NAB 'embarrassment a factor in fraud case'

The lawyer for the alleged mastermind of a multi-million fraud perpetrated against the National Australia Bank says it's an enormous assumption that NAB leaders had no idea where its money was going.

Events management company executive Helen Mary Rosamond has pleaded not guilty to dozens of bribery and fraud charges over her alleged dishonest use of bank funds to support a life of luxury for Rosemary Rogers.

Rogers, the now-convicted former chief of staff to the National Bank of Australia's chief executive, told the trial she received a house, a BMW car, a boat, holidays and other benefits after approving false bank invoices for Rosamond between 2013 and 2017.

But Rosamond's barrister on Wednesday attacked Rogers and the bank, particularly over the apparent lack of independent checks on spending by the chief executive's office.

"Isn't it somewhat unbelievable that leaders of this organisation of 30,000 employees, who'd risen to the top of the corporate ladder ... could be so unbelievably lax or grossly negligent that they have no idea what they were spending their or their customers' money on?" barrister Anton Hughes asked jurors in the NSW District Court.

"That's one enormous assumption you are being asked to make."

Dr Hughes said the "simple truth" was that once police were involved, that NAB had tried to save face in light of "the resulting embarrassment to them".

He said NAB had signed fixed-price contracts with events and human resources company Human Group, which lacked an agreement to refund unspent money.

Rogers may have felt it was obvious where payments for various luxuries were coming from but there was no direct evidence of an agreement to defraud between her and Rosamond, the Human Group chief executive.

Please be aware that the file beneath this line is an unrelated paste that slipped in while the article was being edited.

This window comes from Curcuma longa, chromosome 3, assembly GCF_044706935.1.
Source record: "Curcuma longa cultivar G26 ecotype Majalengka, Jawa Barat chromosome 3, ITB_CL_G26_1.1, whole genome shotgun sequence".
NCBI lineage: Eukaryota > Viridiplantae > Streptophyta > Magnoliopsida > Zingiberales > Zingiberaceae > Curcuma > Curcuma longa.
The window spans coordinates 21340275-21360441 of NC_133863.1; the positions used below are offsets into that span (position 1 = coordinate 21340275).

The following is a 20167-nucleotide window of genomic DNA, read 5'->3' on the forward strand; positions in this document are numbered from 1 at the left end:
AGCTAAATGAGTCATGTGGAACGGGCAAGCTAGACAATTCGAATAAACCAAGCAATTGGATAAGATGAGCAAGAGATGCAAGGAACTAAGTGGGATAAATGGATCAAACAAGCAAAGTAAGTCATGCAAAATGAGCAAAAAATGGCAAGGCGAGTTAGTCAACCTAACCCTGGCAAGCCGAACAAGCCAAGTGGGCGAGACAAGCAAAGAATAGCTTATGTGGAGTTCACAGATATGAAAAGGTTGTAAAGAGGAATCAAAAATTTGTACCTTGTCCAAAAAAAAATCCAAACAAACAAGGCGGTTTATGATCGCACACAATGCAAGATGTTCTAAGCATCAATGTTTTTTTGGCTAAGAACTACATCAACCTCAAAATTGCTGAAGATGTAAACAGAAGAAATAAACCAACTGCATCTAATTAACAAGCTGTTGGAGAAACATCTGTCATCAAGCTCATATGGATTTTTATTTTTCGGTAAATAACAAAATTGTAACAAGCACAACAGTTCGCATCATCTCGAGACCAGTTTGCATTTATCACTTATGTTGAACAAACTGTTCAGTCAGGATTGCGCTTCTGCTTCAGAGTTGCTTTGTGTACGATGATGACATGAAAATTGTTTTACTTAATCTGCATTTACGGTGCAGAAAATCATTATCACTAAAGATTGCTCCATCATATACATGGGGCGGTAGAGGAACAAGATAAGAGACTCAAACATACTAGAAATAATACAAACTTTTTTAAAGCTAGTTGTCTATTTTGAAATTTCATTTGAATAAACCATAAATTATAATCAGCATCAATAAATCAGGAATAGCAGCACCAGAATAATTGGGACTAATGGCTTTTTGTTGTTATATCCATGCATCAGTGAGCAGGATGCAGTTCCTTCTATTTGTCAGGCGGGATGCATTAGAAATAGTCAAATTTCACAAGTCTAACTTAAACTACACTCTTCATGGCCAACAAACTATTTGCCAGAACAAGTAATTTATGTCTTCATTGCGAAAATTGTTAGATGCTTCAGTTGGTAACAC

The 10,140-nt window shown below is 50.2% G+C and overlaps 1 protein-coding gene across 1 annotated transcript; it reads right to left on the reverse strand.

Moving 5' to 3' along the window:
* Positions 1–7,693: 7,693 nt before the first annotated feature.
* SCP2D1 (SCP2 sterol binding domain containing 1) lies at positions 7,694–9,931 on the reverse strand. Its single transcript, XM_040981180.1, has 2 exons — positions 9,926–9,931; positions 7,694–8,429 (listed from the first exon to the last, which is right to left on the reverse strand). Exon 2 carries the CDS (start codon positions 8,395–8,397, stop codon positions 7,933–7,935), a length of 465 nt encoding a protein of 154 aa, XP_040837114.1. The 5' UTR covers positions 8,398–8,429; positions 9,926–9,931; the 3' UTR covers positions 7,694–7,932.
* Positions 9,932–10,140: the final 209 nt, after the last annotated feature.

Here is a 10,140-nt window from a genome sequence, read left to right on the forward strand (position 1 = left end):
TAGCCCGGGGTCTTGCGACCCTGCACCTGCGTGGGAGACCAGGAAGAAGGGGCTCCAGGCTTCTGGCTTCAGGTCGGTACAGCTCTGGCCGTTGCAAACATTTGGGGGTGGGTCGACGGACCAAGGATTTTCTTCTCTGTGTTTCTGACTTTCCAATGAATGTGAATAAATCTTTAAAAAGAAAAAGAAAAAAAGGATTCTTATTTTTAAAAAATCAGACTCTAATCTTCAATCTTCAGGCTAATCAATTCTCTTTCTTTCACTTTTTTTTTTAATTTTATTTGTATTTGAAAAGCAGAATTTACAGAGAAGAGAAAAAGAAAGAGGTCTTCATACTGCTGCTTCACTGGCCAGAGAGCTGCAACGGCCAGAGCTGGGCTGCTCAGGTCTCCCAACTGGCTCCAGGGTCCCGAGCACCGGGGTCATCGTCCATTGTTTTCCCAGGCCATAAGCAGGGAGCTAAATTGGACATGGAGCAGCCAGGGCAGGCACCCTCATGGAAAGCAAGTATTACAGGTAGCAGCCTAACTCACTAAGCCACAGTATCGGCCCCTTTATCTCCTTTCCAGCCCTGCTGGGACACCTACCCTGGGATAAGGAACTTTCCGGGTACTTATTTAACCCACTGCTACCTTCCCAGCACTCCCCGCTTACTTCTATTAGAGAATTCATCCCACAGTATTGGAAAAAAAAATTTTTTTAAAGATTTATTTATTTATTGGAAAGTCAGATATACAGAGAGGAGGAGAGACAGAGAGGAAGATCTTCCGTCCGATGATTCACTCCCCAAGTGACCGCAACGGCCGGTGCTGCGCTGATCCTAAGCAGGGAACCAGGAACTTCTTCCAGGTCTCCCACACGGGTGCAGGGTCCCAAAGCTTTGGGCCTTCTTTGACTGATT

"(Rogers') perception is a justification to make her feel less guilty about what she did," Dr Hughes said.

Jurors were asked to consider dismissing everything Rogers said.

"She is demonstrated and accomplished liar," Dr Hughes said.

"She successfully deceived her employer for a period of at least five years, managed to mislead everyone she worked with, lied to her family ... took her sister's money and kept it, lied to executives at the bank ... lied for no apparent reason."

Rogers created forgeries in the names of her former boss Andrew Thorburn and her in-laws.

"Now, the Crown says she came before you to give an honest account," he said.

The Crown has detailed how Rosamond allegedly paid for Rogers and her family to fly off on trips within Australia and overseas.

The amounts were charged to NAB through allegedly fraudulent, altered invoices so the bank and staff at Human Group were none-the-wiser.

"This is the way the accused ensures that Rose Rogers stays onside, stays happy, and continues to get her benefits which ... Ms Rogers said she'd become dependent on to maintain her lifestyle," crown prosecutor Katrina Mackenzie told the court in closing submissions.

Payments included $7500 for a trip to Fiji, $40,000 for a weekend at Sydney's Park Hyatt, and $21,000 for Roger's relatives to fly to Broome in Western Australia.

The trial continues.